Franzbrötchen is a sweet cinnamon sugar-filled pastry roll native to Hamburg, Germany. Think of it as the lovechild of a croissant and a cinnamon bun. Traditionally, it’s made using a laminated pastry dough (called Plunderteig in German), but we’re taking a shortcut using store-bought puff pastry…because, well…it’s easier. This looks like it would be a weekend baking project, but with this little hack you can get it ready super quick, and hassle-free.
I first learnt about Franzbrötchen from one of my Instagram followers – I had put up a story asking what recipes all of you would like me to work on. At the time, I wasn’t even sure what I being asked to make, but I was intrigued by the idea of a German cinnamon roll made to defy the French. Intriguing, right?
What is Franzbrötchen
You can think of Franzbrötchen as a German take on the cinnamon roll. It’s traditionally made using Plunderteig, a laminated pastry dough, similar to a croissant. The most visible difference takes place with the final shaping step, just before baking, to create the traditional Franzbrötchen shape.
As the story goes, back when the French occupied Hamburg in the early 1800s, French soldiers would frequent the local bakeries, and demand croissants and baguettes (called Franzbots).
One baker “accidentally” fried a franzbot in a pan of fat, while others “accidentally” prepared sweeter croissant-like pastries with cinnamon sugar fillings claiming miscommunication. And thus, the franzbrötchen was created in one of history’s more delicious acts of defiance.
Now, this is the story I was told, I’ve not verified it with any actual historical sources so do let me know if this is just a fun folktale!
And just in case you want it, here’s the Franzbrotchen recipe video on YouTube.
How to pronounce Franzbrotchen
Franz-bröt-chen. The ö is pronounced closer to a ‘u’, so think of the pronunciation as franz-bru-chen.
How to bake with store-bought puff pastry
Store-bought puff pastry is surprisingly good. It’s quick, easy to store, and quite delicious. There are a couple of things to keep in mind though to make sure that your franzbrotchen turn out great:
- Use all-butter puff pastry. Accept no substitute!
- Make sure to let the puff pastry thaw before you start using it (otherwise, it’ll snap.)
- Read the instructions properly. I know, I know…but this is actually quite important. (And in case you need a primer, check out How to Read a Recipe.)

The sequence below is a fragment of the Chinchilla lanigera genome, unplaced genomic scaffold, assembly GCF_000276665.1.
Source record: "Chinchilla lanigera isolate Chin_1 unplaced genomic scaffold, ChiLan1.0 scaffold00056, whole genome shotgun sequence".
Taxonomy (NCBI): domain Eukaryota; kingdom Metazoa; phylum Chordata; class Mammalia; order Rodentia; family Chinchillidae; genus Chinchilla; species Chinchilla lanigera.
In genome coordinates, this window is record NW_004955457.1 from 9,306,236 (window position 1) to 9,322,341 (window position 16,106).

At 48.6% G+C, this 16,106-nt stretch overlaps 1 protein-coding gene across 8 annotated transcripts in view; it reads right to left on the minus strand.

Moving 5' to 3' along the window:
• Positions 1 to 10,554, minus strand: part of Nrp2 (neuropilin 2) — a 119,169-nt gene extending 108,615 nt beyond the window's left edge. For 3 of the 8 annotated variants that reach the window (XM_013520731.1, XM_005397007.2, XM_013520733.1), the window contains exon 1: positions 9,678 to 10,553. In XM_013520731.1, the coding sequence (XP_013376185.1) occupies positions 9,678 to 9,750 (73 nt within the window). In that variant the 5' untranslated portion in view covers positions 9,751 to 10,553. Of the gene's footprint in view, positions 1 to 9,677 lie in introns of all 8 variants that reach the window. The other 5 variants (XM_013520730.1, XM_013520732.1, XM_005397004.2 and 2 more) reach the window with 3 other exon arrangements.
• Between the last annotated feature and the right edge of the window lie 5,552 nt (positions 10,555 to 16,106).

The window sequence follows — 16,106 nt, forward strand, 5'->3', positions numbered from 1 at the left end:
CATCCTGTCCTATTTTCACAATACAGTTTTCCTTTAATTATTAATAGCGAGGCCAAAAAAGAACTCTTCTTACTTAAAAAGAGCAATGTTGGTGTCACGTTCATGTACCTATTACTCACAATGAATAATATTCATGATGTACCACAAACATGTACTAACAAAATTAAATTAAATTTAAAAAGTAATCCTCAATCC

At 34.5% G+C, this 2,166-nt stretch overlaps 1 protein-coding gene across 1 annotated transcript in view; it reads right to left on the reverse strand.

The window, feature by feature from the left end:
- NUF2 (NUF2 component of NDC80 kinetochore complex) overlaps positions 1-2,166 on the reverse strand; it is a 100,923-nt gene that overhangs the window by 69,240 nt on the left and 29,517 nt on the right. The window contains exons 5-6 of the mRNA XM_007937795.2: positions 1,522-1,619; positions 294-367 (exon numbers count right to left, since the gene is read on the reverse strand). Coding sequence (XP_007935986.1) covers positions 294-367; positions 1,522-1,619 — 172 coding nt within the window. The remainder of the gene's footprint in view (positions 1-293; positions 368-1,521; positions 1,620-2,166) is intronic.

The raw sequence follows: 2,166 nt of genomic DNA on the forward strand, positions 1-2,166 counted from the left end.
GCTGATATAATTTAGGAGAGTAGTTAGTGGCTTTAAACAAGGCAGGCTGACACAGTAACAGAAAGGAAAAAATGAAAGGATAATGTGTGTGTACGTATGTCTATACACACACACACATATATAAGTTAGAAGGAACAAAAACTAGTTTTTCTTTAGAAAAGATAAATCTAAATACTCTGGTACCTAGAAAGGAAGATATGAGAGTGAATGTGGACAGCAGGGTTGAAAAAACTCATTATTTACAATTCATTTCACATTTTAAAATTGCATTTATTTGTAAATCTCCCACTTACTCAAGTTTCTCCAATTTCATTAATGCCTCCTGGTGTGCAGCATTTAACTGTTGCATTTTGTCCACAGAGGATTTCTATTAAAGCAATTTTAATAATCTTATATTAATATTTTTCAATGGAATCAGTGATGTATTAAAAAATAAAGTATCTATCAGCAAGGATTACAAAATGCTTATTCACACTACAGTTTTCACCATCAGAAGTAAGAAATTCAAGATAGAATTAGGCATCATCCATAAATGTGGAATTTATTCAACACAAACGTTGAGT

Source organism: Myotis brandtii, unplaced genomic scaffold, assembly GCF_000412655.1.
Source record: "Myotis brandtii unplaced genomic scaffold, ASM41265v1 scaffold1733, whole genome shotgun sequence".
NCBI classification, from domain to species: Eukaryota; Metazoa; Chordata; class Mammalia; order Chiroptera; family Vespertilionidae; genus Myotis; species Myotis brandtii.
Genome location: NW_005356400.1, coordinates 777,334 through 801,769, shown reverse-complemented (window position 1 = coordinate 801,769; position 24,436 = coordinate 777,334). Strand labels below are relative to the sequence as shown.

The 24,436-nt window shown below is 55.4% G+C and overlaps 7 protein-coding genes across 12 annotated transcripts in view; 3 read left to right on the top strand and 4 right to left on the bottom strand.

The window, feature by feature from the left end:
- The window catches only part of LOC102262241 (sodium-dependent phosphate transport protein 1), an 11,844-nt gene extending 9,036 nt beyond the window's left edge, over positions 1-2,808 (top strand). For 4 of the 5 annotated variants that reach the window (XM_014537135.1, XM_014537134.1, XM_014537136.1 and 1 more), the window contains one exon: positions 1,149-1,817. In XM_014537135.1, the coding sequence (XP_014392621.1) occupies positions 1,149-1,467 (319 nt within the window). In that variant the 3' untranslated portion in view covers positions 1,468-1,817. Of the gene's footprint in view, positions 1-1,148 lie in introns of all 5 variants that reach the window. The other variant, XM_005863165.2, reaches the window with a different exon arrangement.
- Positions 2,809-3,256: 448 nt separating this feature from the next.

Store-bought vs homemade puff pastry
If you’re considering making this using a homemade puff pastry dough, all you need to do is substitute it in. In terms of the difference, there is generally very little discernible difference between homemade and (good) store-bought puff pastries – typically, homemade puff pastry is a little flakier, and will have more visible layers.
If you’re looking for a project, or are a puff pastry aficionado, go for homemade. If you’re just looking to get this delicious German cinnamon roll into your tummy, then a good store-bought puff pastry is your easiest option!
How is Franzbrotchen eaten
Traditionally, franzbrotchen is enjoyed alongside a cup of coffee (…if you’re a coffee and pastry lover, this is a heavenly combination!), or as a sweet breakfast.
These are usually best eaten fresh, but can be stored for 1-2 days in an airtight container. If you want to freeze them, franzbrötchen (once fully cooled) can be placed in a resealable bag, and frozen for up to 2 months. Make sure to allow them to thaw fully before eating!
More baking recipes to try
Once you’re done with this delicious German pastry recipe. Here are a few other baking-centric recipes that you’re sure to love:
- Canadian Butter Tarts
- Kunafah (Middle Eastern Cheese Pastry)
- Lemon Curd Cake with White Chocolate Swiss Buttercream
- Pastilla (Moroccan Chicken Pie)
- Burnt Basque Cheesecake
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Since we’re making an easier version of the traditional German recipe, there are no special tools required to make this dish. However, should you want to follow a more traditional approach to German cinnamon buns, check out Classic German Cooking by Luisa Weiss.
And that’s it for today! Have you ever tried Franzbrötchen? What do you think of the shape? Let me know in the comments below.Print